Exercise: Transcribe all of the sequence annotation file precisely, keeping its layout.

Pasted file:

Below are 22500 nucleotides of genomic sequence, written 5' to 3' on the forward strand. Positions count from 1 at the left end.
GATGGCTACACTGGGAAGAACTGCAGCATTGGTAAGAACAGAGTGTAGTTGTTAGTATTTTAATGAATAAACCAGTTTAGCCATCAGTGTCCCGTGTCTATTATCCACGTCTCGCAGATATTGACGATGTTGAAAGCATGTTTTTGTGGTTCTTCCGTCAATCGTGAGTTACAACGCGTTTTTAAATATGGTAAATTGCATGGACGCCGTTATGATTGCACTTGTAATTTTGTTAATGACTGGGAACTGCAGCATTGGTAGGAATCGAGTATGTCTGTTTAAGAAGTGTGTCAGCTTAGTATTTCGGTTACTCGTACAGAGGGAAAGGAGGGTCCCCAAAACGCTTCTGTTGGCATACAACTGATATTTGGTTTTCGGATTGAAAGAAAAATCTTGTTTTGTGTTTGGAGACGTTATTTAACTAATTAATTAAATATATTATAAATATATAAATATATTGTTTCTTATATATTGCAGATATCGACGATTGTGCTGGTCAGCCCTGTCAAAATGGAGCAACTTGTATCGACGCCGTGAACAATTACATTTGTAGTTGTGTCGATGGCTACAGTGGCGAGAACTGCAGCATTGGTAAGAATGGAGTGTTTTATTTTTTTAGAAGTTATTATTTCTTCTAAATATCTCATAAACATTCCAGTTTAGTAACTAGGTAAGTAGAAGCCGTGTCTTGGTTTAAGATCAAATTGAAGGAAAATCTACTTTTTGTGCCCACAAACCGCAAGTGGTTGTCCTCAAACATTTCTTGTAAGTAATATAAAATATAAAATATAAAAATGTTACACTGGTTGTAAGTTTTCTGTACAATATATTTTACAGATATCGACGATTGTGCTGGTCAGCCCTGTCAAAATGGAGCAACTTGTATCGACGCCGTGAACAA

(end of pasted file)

Below are 22500 nucleotides of genomic sequence, written 5' to 3' on the forward strand. Positions count from 1 at the left end.
GATGGCTACACTGGGAAGAACTGCAGCATTGGTAAGAACAGAGTGTAGTTGTTAGTATTTTAATGAATAAACCAGTTTAGCCATCAGTGTCCCGTGTCTATTATCCACGTCTCGCAGATATTGACGATGTTGAAAGCATGTTTTTGTGGTTCTTCCGTCAATCGTGAGTTACAACGCGTTTTTAAATATGGTAAATTGCATGGACGCCGTTATGATTGCACTTGTAATTTTGTTAATGACTGGGAACTGCAGCATTGGTAGGAATCGAGTATGTCTGTTTAAGAAGTGTGTCAGCTTAGTATTTCGGTTACTCGTACAGAGGGAAAGGAGGGTCCCCAAAACGCTTCTGTTGGCATACAACTGATATTTGGTTTTCGGATTGAAAGAAAAATCTTGTTTTGTGTTTGGAGACGTTATTTAACTAATTAATTAAATATATTATAAATATATAAATATATTGTTTCTTATATATTGCAGATATCGACGATTGTGCTGGTCAGCCCTGTCAAAATGGAGCAACTTGTATCGACGCCGTGAACAATTACATTTGTAGTTGTGTCGATGGCTACAGTGGCGAGAACTGCAGCATTGGTAAGAATGGAGTGTTTTATTTTTTTAGAAGTTATTATTTCTTCTAAATATCTCATAAACATTCCAGTTTAGTAACTAGGTAAGTAGAAGCCGTGTCTTGGTTTAAGATCAAATTGAAGGAAAATCTACTTTTTGTGCCCACAAACCGCAAGTGGTTGTCCTCAAACATTTCTTGTAAGTAATATAAAATATAAAATATAAAAATGTTACACTGGTTGTAAGTTTTCTGTACAATATATTTTACAGATATCGACGATTGTGCTGGTCAGCCCTGTCAAAATGGAGCAACTTGTATCGACGCCGTGAACAA